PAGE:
Sunday was the concert but it wasn't until eight in the evening. That gave us the whole day free and the weather forecast was good. The Ashland Outdoor Store had a nice section on their website that described local outdoor activities, from rock climbing to kayaking to day hiking. We picked out a hike that we wanted to try - the Grizzly Peak Loop. The mountain was quite prominent from the valley. We had a great view of it right from the parking lot of our hotel. The hike was a moderate six mile loop with less than a thousand feet of elevation gain. It looked to be easy to reach - the route to the trailhead started from the highway less than a mile from our hotel. The route went to the summit altough the description said the good views were all from other spots along the trail. We got an early start and when we reached the trailhead, even though the weather was perfect, we were the only car there. That surprised us a little for an area as outdoor oriented as Southwestern Oregon on a weekend with good weather. I guess we were just the early birds.
We parked the car at the end of the dirt road where there was a small parking area and a toilet. The road continued but was blocked so cars couldn't go any further. We started to hike along but only got a few hundred yards before we hit some bad muddy patches where snow higher up the slope was melting. I managed to get pretty wet going through so Sandy waited while I scouted ahead. Just a little further a huge tree was down that completely blocked the slope. Something wasn't right. This didn't seem like an "easy and popular local hike".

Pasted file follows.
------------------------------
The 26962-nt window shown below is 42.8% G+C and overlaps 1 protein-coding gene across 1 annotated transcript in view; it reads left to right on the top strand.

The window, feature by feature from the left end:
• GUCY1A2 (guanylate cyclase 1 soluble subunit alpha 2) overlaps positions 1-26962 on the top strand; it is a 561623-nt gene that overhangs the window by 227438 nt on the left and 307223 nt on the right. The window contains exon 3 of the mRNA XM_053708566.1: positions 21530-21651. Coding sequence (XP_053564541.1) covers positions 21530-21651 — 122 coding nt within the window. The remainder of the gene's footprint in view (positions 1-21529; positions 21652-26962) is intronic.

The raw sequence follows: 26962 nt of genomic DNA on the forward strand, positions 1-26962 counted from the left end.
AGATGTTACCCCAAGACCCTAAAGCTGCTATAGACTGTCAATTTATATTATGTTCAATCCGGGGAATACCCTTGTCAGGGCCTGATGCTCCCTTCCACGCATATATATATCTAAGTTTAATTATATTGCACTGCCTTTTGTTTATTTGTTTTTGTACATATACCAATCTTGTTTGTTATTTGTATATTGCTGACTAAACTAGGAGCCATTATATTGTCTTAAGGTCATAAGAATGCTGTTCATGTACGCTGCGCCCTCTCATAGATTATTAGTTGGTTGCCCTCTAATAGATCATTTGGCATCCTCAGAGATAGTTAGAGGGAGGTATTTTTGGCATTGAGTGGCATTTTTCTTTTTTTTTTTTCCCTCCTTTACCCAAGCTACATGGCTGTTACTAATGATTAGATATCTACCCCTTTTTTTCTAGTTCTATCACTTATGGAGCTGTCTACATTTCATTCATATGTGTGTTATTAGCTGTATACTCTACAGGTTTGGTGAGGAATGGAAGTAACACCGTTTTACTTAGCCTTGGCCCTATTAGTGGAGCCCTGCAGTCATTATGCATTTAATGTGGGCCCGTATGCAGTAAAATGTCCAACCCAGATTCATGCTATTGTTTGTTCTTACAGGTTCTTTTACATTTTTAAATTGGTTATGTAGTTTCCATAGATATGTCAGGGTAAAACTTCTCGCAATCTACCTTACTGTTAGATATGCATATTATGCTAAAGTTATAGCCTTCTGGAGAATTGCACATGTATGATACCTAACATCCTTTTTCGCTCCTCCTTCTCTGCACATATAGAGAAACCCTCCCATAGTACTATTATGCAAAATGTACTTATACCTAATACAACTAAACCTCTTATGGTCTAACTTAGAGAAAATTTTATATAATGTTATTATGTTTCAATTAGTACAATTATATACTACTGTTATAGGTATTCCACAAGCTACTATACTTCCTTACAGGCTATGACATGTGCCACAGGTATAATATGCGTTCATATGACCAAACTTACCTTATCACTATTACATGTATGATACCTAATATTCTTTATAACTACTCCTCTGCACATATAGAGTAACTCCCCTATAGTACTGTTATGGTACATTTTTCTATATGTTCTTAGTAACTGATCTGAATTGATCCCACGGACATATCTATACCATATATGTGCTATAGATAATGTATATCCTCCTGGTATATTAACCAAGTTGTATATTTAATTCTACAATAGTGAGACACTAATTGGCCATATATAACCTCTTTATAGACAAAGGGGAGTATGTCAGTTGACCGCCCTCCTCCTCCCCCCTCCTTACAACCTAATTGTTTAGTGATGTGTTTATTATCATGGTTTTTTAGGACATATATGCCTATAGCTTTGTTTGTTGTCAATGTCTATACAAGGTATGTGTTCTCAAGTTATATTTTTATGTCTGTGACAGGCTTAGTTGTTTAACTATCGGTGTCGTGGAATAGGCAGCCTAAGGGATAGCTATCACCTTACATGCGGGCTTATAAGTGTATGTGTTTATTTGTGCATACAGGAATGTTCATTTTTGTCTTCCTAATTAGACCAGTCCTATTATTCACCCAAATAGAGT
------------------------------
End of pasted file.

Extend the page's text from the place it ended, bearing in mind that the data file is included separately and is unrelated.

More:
We backtracked and sure enough there was a trail that started off behind the toilet. We had missed it. This was a nice trail so we started on up. We had only lost about ten minutes. No harm done other than my one foot got soaked. Good thing I'm a tough mountaineer. The trail climbed steeply but in a little less than an hour seemed to top out. I looked to the side of the trail and saw a pile of rocks in the middle of the trees. That was the summit. Both of us went over and climbed to the top. Once a peak bagger, always a peak bagger. But I have to admit that it was the least impressive mountaintop that I had ever been to. And I've been to the tops of lots of mountains.